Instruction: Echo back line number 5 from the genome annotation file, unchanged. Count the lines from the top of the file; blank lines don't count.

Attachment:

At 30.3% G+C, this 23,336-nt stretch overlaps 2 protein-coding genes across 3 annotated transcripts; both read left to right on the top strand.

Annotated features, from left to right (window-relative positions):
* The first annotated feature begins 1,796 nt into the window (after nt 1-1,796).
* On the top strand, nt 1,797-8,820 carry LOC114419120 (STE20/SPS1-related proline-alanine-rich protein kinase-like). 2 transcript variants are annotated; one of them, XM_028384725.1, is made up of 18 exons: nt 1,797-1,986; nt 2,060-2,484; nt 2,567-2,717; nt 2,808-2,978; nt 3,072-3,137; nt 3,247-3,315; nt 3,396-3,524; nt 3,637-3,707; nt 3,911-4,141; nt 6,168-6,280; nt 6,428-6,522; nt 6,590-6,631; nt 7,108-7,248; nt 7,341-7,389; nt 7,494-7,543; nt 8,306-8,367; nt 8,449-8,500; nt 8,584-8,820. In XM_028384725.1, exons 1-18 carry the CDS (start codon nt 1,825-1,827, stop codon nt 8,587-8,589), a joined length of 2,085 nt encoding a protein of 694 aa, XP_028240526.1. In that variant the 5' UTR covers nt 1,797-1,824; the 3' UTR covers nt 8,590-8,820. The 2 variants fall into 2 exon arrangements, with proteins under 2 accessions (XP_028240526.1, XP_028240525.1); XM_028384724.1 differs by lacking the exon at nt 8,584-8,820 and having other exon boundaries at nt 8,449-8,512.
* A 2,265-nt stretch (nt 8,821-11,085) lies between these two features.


* A 2,265-nt stretch (nt 8,821-11,085) lies between these two features.